We came across this article below on travelpulse.com that pinpoints some super locations for campers to consider going to. We have taken a portion of the article and published it here on The Camping Companion as it’s a pretty excellent guide for readers who find it hard to make a decision and find themselves scratching their heads over-deliberating on where to go camping. Now, there are no excuses for choosing a destination and just going for it. The original article (linked to at the foot of this post) actually looks at no less than 30 possible destinations in America. Why not do the whole lot over next number of years!
“Camping is a year-round adventure but some of the nation’s most scenic places become that much more beautiful and accessible come spring and summer. Whether you’re driving across country in a luxe RV or traversing the backcountry with a tent inside your backpack, these stops are all but guaranteed to leave a lasting impression.
Crater Lake National Park, Oregon
Unless you have a backcountry permit, camping in Oregon’s Crater Lake National Park is limited to the Mazama and Lost Creek Campgrounds, which are only open during the summer months. The former takes reservations and is able to accommodate RVs while the latter is open to tents only on a first-come, first-served basis.
Acadia National Park, Maine
Travelers planning an overnight camping trip in Acadia National Park on Maine’s Mount Desert Island would be wise to make reservations in advance as the campgrounds here are extremely popular, especially during the warmer months from May to October. Blackwoods Campground is open year-round while sites at Seawall, Schoodic Woods and Duck Harbor Campgrounds are available seasonally.
Shenandoah National Park, Virginia
Scenic Shenandoah National Park in Virginia is home to five gorgeous campgrounds, including Mathews Arm, Big Meadows, Lewis Mountain, Loft Mountain and Dundo Group Campgrounds. The latter is ideal for large groups as it boasts three sites that can accommodate anywhere from seven to 20 campers.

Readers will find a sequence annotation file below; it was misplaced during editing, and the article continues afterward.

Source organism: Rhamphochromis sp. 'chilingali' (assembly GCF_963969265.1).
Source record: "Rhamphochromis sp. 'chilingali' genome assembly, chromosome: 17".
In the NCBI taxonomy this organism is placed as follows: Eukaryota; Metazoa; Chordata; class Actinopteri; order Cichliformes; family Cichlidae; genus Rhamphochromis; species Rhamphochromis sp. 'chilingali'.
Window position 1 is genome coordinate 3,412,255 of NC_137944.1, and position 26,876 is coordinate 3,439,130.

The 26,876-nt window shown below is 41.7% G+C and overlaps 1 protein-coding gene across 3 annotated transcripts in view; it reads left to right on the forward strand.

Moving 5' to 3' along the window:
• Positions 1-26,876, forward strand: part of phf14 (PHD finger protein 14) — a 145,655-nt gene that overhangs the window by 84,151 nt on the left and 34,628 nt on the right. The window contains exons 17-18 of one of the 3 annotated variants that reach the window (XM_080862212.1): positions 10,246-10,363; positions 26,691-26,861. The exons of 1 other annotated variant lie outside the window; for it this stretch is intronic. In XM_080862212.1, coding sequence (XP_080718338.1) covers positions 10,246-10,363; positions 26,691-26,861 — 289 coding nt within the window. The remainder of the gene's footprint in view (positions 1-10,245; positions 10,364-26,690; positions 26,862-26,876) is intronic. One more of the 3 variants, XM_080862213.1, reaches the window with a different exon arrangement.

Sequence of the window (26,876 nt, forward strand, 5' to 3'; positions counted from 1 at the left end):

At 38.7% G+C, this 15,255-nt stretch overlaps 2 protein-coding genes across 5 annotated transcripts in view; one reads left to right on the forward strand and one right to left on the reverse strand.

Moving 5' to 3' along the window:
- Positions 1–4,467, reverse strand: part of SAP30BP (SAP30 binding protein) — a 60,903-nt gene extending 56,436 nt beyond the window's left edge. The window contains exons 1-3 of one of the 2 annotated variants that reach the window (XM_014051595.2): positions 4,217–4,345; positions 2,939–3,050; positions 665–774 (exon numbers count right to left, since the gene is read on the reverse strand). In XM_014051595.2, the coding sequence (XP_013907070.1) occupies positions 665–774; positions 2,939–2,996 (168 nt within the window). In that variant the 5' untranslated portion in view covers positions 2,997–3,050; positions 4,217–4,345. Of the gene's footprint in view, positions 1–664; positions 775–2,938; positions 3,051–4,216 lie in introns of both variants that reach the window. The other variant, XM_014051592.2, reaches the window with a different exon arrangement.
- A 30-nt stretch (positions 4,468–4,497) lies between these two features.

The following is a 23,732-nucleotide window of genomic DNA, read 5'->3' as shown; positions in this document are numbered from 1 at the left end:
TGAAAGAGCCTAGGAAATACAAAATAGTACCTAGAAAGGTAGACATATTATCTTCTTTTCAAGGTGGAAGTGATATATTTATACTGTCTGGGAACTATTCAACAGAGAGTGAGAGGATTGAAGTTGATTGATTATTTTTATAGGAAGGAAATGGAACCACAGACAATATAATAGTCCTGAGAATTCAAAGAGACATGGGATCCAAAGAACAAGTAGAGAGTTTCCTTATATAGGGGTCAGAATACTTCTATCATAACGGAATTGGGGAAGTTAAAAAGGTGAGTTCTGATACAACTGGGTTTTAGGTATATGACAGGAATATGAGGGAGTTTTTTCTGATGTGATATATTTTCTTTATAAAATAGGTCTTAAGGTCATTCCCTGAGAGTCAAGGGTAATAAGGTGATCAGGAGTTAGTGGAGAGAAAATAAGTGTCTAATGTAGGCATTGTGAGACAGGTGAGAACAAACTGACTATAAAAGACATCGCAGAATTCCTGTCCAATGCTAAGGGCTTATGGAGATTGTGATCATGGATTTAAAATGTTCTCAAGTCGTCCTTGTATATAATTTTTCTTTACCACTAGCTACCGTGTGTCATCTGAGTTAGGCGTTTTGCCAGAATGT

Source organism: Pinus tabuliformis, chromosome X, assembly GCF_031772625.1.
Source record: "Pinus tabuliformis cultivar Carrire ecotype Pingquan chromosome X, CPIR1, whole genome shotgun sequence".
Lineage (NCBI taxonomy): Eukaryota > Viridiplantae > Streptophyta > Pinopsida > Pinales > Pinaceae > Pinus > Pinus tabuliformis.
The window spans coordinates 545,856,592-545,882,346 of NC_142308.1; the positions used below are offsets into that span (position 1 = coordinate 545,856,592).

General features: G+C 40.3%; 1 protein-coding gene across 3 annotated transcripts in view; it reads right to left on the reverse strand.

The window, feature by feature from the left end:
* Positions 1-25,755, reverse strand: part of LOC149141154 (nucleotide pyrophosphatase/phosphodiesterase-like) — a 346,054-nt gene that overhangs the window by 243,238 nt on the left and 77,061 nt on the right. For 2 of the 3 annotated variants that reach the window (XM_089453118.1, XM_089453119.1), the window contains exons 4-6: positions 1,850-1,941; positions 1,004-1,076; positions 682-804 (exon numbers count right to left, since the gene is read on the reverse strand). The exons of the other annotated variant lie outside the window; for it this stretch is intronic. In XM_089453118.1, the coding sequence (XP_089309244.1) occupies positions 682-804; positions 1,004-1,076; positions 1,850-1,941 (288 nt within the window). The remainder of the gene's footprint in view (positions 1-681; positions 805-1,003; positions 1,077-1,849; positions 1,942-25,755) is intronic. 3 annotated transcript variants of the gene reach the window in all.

Adirondack Mountains, New York
New York’s expansive Adirondack Mountains are home to countless campgrounds so your options truly are endless. Take your pick from traditional camping, backcountry camping, RV camping, island camping or even glamping.
Ricketts Glen State Park, Pennsylvania
This beloved Pennsylvania state park spans more than 13,000 acres and boasts plenty of eye candy ranging from Lake Jean to the seven-plus mile long Falls Trail loop. The latter features a series of free-flowing waterfalls and has been recognized as one of the best hikes in the state.
Assateague Island National Seashore, Maryland
Maryland’s Assateague Island National Seashore is a unique camping experience as visitors will be just steps away from the Atlantic Ocean and in the midst of wild ponies and other coastal wildlife.
Denali National Park and Preserve, Alaska
Denali National Park and Preserve in Alaska is a massive swath of wilderness spanning six million acres so there’s no shortage of places to set up camp. Keep in mind that Riley Creek Campground is the only campground in the park that’s open year-round. Plan a summer visit—mid-May to September—and your options will increase six-fold.
Joshua Tree National Park, California
California’s Joshua Tree National Park is among the most popular camping spots in the country so your best bet to secure a site is to plan ahead. There are at least nine campgrounds in the park but many operate on a first-come, first-served basis. Therefore, consider making reservations at Black Rock, Indian Cove, Sheep Pass or Cottonwood Group Campgrounds.
Pfeiffer Big Sur State Park, California
To the northwest, Pfeiffer Big Sur State Park’s stellar sights and sounds make it an incredibly popular camping destination. Despite there being dozens of RV and tent camping sites near the Big Sur River, reservations tend to fill up months in advance. Be sure to secure your site online well ahead of time to ensure you’ll be able to see what all the fuss is about.
Olympic National Park, Washington
Like many national parks across America, Washington’s Olympic National Park can get crowded in the summer. Consider making reservations at Kalaloch or Sol Duc Campgrounds in advance because the rest are first-come, first-served.
Glacier Bay National Park, Alaska
Bartlett Cove Campground is where you’ll want to stay the night inside Alaska’s Glacier Bay National Park. The free walk-in campground is maintained by the National Park Service and features helpful amenities like a warming shelter and free firewood all within close proximity to feeding whales.”
Read the full article on travelpulse.com